What is the ‘Path of Renewal’?
Almost all of us know that Sherwood Greenlaw has for this past year been one of several congregations within the Church of Scotland that has embarked on a new endeavour entitled the ‘Path of Renewal’ – but, what exactly is the ‘Path of Renewal’? If you find difficulty in answering this question then take comfort in the knowledge that you are not alone! The Path of Renewal is not a pre-defined project which we are to follow. It is not a tried and tested approach that we simply need to adopt. Rather, it is an experiment designed to help us find new ways of responding to the challenges we currently face. As a consequence, we will only be able to describe the Path of Renewal with any certainty once we have decided together on our direction of travel and been on the journey for a while.
The need for a Path of Renewal.
What do the following have in common? A business has been losing money each and every month for a year and a half. A man has been gaining weight every month for over a year. For twelve hours a ship is letting in water faster than the pumps can remove it. The answer in each case is obvious – something new has to happen or the trend that has been established will continue. The business will go bankrupt, the man will continue to gain weight and become unwell and the ship will sink. In short, recognising that change is necessary is the beginning of wisdom. An examination of the trend in our congregation suggests that we face an analogous challenge.
The background to our current challenges
The late 1950s was a period of transition for Scotland as a whole and the Church of Scotland in particular. For the one hundred year leading up to this period, Scotland had been transformed from a mostly rural nation into an industrial economy. People moved into cities and towns like Glasgow, Dundee and Paisley to work in industries that exported to the whole world. The year 1957 was the year in which employment in manufacturing industries peaked in Scotland. It was also the year of peak membership of the Church of Scotland. The Church successfully created vibrant congregations in large industrial centres (like Paisley). In those years almost all families brought their children to be baptised and then into Sunday School and, later, a variety of youth organisations. Large numbers joined the church, married, settled down and brought their own children up in a similar way. For all age groups, much of life revolved around the church.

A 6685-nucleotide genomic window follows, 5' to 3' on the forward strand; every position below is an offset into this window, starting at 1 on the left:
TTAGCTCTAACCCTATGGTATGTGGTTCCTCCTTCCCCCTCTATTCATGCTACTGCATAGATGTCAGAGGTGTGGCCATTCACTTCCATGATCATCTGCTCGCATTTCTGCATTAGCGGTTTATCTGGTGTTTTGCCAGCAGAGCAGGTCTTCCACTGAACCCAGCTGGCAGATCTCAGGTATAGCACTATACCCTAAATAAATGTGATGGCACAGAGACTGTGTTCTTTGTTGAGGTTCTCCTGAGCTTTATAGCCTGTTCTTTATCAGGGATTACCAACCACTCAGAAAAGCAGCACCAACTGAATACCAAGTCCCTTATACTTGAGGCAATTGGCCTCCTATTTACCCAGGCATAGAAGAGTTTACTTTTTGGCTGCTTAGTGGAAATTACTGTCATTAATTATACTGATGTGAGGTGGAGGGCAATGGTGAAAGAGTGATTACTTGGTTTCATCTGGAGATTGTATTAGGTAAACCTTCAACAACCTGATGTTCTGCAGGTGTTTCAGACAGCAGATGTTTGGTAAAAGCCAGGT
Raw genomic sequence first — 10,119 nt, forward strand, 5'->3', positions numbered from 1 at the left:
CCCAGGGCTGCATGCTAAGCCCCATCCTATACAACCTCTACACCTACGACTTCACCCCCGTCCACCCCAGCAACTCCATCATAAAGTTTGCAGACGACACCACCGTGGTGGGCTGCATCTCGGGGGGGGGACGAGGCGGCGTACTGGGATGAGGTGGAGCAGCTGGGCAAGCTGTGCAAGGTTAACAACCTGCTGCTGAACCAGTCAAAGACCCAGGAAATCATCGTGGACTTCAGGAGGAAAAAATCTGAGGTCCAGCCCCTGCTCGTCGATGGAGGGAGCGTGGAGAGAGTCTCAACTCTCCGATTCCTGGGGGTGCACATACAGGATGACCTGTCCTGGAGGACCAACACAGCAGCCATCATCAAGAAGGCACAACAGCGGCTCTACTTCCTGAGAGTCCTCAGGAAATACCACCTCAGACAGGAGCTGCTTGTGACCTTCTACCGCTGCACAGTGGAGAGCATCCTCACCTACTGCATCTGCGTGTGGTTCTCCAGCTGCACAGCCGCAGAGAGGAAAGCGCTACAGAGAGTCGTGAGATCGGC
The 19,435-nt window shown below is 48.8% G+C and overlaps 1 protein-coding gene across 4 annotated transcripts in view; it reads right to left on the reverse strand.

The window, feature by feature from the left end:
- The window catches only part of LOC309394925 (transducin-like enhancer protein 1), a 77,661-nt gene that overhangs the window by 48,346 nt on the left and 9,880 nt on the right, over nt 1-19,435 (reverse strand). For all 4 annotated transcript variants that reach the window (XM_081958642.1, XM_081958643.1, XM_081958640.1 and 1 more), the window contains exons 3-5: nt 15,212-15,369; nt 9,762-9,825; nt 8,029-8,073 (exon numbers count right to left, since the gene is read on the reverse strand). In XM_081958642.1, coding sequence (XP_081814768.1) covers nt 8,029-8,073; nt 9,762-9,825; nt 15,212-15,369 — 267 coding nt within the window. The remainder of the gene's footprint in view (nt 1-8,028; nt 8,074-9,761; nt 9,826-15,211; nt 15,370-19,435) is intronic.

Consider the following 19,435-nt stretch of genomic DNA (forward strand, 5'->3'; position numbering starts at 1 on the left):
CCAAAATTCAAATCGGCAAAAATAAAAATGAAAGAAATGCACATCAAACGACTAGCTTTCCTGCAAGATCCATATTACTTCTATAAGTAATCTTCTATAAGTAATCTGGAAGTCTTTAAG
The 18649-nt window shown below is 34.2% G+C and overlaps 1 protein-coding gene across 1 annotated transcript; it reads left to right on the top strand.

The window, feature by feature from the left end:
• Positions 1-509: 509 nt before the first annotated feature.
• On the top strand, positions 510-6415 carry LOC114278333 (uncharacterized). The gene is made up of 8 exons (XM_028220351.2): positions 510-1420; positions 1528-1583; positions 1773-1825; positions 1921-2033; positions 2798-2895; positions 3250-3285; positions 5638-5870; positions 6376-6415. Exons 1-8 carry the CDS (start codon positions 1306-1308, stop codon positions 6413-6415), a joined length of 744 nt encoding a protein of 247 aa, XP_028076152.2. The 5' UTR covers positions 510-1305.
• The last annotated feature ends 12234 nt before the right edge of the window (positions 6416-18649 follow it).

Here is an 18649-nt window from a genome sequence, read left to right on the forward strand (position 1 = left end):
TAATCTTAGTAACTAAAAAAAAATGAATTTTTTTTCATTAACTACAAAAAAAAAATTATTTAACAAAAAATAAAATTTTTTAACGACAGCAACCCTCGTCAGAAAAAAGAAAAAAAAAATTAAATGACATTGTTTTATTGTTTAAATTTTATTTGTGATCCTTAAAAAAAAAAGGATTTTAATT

During the 1960s, 70s and 80s
everything changed. Manufacturing industries were replaced by a new service
economy. Job opportunities for women increased and patterns of family life
changed. Consumerism became a more dominating force and people made more
individual choices about how to spend their evenings and weekends. These trends
were amplified as we moved into the 21st century. For many, life became busier
and more complicated. Sunday became a day to spend time with the family or
pursue hobbies and interests (or just ‘catch up’ before another busy week
The impact on the Church
Less young people joined the church and all forms of church activity became less central to the lives of an increasing proportion of people. At first, congregations were large enough for this trend to go unnoticed but it is now clear that the traditional means by which a congregation replenishes itself no longer works. In response, a whole series of new initiatives have been tried to attract new members. Some have been successful – but, not sufficiently so to reverse the overall trend.
What is needed now?
What we do not need is more of the same! We might have to accept that the days of large congregations in the traditional sense are over. That does not mean that God is not at work in the lives of every person who lives in our parish – whether they come to church or not. That’s a new way of thinking that may lead to a different form of engagement with others.
Also, there are many individuals in our church family who are expressing God’s love to others through their employment, by volunteering or simply by acts of care and kindness to family and friends. Do we need to celebrate what is happening and support each other in these activities more effectively?
There is much that is happening in our local community that is an expression of love – Woman’s Aid, ACCORD Hospice and ROAR are just three examples. Could we find out more about the work of organisations like these and do more to support them? There may be much that is going on that we do not yet fully appreciate.
Importantly, small can be beautiful! For example, in the period leading up to Easter our Minister created an opportunity for us to gather each morning for reflection and prayer. The numbers attending were encouraging but never very large. Yet, many found these experiences deeply meaningful.
The path of renewal is emerging.